13. A couple weeks ago, Dan popped into my head and I was thinking about what Dan was doing these days. So, I googled his name and found out he wad a cardiologist here in Jackson. A couple weeks past and I got to talking to a co-worker. I told this co-worker about an old friend of mine that I was in fist grade with. I told him that each day the teacher would make us run to a back stop on the play ground. I remember beating Dan a couple of times but then Dan started winning every day. Without straining my mine, Dan is the only person I remember from my first grade class at McWillie school. Then I told my co-worker that Dan ended up at Jackson Prep and then went to Ms. State and he played baseball at Ms. State. After Ms.State, Dan played baseball in the minor leagues. After I told him all this he told me that he’s heard his wife, which is a nurse, talk about a Dr. Van Cleve. So, I told him to tell his wife to tell Dan I said hello. Now four days after talking to my co-workers I hear this terrible news. I’m very sad to hear this news and my heart and prayers go out to his family. R.I.P. Dan

  14. What a tragic loss to the MSU Baseball family and to the world. Dan was the ultimate role model on the baseball diamond and in life after baseball. He was a perfect example of how everyone should live their life. He set his own bar very high and worked harder than anyone else to achieve his goals. On the diamond, he worked hard, was a student of the game. He lead by example and everyone around him had to earn his respect by illustrating the same effort as he did.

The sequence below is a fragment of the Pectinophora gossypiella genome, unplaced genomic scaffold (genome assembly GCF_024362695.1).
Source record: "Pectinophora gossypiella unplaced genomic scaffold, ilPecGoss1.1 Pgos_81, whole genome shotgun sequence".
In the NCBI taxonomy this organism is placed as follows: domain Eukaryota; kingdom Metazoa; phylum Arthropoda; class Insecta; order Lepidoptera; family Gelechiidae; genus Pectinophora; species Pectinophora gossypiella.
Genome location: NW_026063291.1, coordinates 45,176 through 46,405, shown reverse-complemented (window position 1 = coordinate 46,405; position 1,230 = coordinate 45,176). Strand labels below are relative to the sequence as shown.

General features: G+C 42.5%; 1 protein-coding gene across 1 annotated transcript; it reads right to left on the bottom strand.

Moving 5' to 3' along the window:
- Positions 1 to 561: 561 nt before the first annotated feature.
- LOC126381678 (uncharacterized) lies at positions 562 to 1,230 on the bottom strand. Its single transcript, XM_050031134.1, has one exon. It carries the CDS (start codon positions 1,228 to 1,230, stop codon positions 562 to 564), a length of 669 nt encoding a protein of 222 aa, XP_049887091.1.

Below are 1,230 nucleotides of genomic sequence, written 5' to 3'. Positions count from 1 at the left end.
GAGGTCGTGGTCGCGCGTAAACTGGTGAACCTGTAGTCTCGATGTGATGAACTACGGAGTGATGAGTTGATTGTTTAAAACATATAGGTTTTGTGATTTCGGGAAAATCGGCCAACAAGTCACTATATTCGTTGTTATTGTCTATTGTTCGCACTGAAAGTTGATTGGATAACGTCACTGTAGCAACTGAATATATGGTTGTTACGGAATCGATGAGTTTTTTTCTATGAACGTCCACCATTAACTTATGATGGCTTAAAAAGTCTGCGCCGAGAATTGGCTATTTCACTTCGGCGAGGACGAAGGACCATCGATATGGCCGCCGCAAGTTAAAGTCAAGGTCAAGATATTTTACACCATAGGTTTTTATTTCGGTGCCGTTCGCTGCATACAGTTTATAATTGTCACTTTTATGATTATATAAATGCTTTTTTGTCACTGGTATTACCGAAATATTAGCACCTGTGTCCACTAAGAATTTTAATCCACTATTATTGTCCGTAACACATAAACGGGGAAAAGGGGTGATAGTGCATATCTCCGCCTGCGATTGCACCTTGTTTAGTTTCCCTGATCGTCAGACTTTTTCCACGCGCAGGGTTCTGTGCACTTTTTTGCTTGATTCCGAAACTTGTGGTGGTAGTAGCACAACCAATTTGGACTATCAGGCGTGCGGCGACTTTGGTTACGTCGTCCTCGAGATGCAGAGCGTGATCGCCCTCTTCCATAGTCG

His professional baseball career was short. I think he could have made it to the majors just due to his athleticism and work ethic. Dan realized that his dream to the majors was going to be a long road and when he sat down and took a hard look at life, he realized that he was not getting any younger and that his life would have a larger impact in the medical field. He became a highly successful doctor and he saved more lives than we can probably count. He was a true hero.

    His baseball career at MSU was memorable. I can still remember the fantastic catches he made in center field. If we had a clone of Dan, we would have only needed two outfielders because he could cover half the outfield by himself. He was the ultimate baseball player that was feared by opponents because he stole bases at will and robbed so many hits in the outfield.

    His legacy at MSU probably means more to us fans, but his legacy in the medical field is far more important than we all realize. There simply is not a tree big enough that we can plant on MSU campus that can accurately reflect his accomplishments to MSU, Mississippi and to society. We should retire his jersey number and put it permanently on the center field wall at Dudy Noble.

    RIP Dan

  15. I met Dr.Van Cleve right after my recent heart cath. He would be my heart surgeon. His baseball talk made me comfortable immediately. Also the doctor discovered I was a Miss State grad.I knew I was on a great team. My open heart surgery was on September 26. I was looking forward to seeing Dr. Van Cleve on October 8 at his office. I was lucky to have received his expert skill. I would have loved to tell him that. This is so sad to me

  16. R.I.P Dr. Dan,
    This city has lost a great surgeon but Heaven has gained a sweet, precious angel. See you on the other side doc.

  17. It has been great to read these comments about Dan, especially from his patients! As I have tried to process this over the last couple days, I’ve realized that even though I had not been around Dan much these last years the essence of who I knew in junior high, high school and college blossomed even more as he got older.